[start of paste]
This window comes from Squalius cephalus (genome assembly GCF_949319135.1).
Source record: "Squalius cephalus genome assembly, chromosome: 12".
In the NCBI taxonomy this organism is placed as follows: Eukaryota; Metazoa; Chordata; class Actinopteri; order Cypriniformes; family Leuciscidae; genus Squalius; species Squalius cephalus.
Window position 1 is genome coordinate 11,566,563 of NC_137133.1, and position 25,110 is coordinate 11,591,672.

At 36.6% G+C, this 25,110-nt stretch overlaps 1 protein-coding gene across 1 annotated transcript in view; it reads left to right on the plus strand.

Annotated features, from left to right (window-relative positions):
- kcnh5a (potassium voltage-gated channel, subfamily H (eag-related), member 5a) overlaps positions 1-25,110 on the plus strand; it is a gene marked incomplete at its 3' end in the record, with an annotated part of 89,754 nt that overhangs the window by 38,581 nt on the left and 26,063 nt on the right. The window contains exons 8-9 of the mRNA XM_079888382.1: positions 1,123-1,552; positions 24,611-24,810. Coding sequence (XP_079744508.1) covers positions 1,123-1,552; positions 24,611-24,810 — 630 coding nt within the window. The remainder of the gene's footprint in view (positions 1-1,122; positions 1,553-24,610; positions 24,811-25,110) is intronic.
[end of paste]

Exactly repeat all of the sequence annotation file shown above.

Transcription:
This window comes from Squalius cephalus (genome assembly GCF_949319135.1).
Source record: "Squalius cephalus genome assembly, chromosome: 12".
In the NCBI taxonomy this organism is placed as follows: Eukaryota; Metazoa; Chordata; class Actinopteri; order Cypriniformes; family Leuciscidae; genus Squalius; species Squalius cephalus.
Window position 1 is genome coordinate 11,566,563 of NC_137133.1, and position 25,110 is coordinate 11,591,672.

At 36.6% G+C, this 25,110-nt stretch overlaps 1 protein-coding gene across 1 annotated transcript in view; it reads left to right on the plus strand.

Annotated features, from left to right (window-relative positions):
- kcnh5a (potassium voltage-gated channel, subfamily H (eag-related), member 5a) overlaps positions 1-25,110 on the plus strand; it is a gene marked incomplete at its 3' end in the record, with an annotated part of 89,754 nt that overhangs the window by 38,581 nt on the left and 26,063 nt on the right. The window contains exons 8-9 of the mRNA XM_079888382.1: positions 1,123-1,552; positions 24,611-24,810. Coding sequence (XP_079744508.1) covers positions 1,123-1,552; positions 24,611-24,810 — 630 coding nt within the window. The remainder of the gene's footprint in view (positions 1-1,122; positions 1,553-24,610; positions 24,811-25,110) is intronic.